Nokia Gears up for New Strike on US Market

Nokia Windows Phones were well-hidden during a tour of the company's phone-testing facility in San Diego, but they loomed large over the conversation.

Nokia's new head of North America, a transplant from Microsoft who has been with the phone maker since February, said that organizational changes and mindset changes make Nokia poised to finally have an impact in the U.S. The number-one phone maker in the world has scant market share in the U.S. and has been trying to break into the market for years. With Windows Mobile, which Nokia announced last year it would start using, it hopes to finally do so.

Engineers at the San Diego facility are designing Windows Phones specifically for the North American market, said Chris Weber, president of North America for Nokia, during a tour offered to journalists attending the CTIA Enterprise and Applications conference on Tuesday.

"They're not taking world phones and retrofitting them, which I think was the strategy in the past," he said.

Nokia may also finally be ready to accommodate the unique mobile business model in the U.S., where operators exert control over the phone development process and can determine the success or failure of a phone, more so than their counterparts in other parts of the world. Nokia's unwillingness or inability to work with U.S. operators has been cited as one reason it has such small market share in the U.S.

But Weber said the company is working on unique variants of phone models for various operators, indicating it may finally be willing to accommodate their demands.

Weber declined to name which operators in the U.S. the company is working closely with, but when asked if they were national or regional, he said the company is working with a "broad set of operators."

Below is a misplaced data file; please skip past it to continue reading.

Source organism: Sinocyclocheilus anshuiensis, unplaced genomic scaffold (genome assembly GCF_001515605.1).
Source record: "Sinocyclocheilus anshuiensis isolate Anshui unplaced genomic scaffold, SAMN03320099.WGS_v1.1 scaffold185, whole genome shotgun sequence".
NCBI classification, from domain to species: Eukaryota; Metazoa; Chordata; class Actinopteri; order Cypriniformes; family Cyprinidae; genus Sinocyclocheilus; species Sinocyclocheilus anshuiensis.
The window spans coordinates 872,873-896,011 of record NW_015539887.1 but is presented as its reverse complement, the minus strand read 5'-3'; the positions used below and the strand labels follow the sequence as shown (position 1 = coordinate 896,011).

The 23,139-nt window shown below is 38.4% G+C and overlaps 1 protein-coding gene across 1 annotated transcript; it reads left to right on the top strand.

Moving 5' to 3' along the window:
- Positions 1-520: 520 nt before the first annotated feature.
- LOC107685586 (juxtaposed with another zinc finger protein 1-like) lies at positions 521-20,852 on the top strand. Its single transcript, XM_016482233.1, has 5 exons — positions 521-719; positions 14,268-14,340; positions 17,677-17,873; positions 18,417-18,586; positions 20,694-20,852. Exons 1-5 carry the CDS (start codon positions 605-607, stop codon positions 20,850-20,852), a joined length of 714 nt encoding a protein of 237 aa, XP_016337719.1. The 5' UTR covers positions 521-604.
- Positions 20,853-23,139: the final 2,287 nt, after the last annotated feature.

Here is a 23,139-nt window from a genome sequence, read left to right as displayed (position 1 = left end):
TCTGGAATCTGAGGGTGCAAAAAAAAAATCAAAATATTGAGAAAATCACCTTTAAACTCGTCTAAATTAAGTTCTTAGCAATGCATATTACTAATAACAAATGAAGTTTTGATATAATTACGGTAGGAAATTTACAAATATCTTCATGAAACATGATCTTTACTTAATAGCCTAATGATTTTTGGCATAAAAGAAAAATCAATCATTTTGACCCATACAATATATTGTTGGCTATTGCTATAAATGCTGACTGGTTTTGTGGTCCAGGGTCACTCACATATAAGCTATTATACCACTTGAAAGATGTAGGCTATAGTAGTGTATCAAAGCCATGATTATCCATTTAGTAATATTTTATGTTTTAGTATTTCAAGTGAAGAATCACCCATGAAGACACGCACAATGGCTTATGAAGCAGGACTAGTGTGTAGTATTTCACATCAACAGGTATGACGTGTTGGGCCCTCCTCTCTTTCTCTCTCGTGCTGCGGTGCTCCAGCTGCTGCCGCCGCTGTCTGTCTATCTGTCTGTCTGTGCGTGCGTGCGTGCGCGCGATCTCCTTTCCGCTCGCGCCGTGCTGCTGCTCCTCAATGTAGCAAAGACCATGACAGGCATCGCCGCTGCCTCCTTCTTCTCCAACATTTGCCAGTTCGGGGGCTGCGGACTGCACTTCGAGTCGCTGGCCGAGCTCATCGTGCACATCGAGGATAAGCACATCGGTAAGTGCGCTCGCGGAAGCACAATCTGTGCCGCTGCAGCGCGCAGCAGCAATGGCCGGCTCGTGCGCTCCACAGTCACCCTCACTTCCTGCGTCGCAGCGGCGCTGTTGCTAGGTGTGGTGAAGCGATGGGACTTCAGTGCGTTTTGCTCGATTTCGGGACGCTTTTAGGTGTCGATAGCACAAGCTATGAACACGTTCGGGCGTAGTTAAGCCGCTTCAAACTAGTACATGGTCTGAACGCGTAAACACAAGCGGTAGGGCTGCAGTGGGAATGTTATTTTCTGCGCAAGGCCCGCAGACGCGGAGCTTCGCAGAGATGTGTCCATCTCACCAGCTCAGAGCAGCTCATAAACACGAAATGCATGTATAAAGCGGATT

His group has also been reorganized in ways he thinks gives it the autonomy to create products and cater to the business model in the U.S. In the past, the group responsible for North America was separate from the main smartphone development group at Nokia, limiting its influence, he said. Now his engineers are part of the overall smartphone group at the company where they can have more say in how the phones turn out, he said.

In addition to phone design, his group is working on accessories and unique content and apps for the market. "We'll play big in accessories. We have some cool and unique ones," he said.

Besides working with Microsoft to encourage development for the Windows Phone Marketplace, Nokia is developing its own apps and content, he said.

The company has not said exactly when its first Windows Phones will go on sale, but implied it would make an announcement at its upcoming Nokia World conference in London later this month.

At the San Diego facility, Weber said that Windows Phones are being subject to the same harsh treatment as Symbian phones, which were on display in the facility. Workers in the test labs in San Diego do their best to break phones, looking for weak spots. They put them in very high and very low temperatures, drop them, knock them around in tumblers and pour cooking oil, suntan lotion and cleaning supplies on them. Then they examine the results in a forensics lab that they compare to those used in the popular CSI television shows.

Nancy Gohring covers mobile phones and cloud computing for The IDG News Service. Follow Nancy on Twitter at @idgnancy. Nancy's e-mail address is Nancy_Gohring@idg.com

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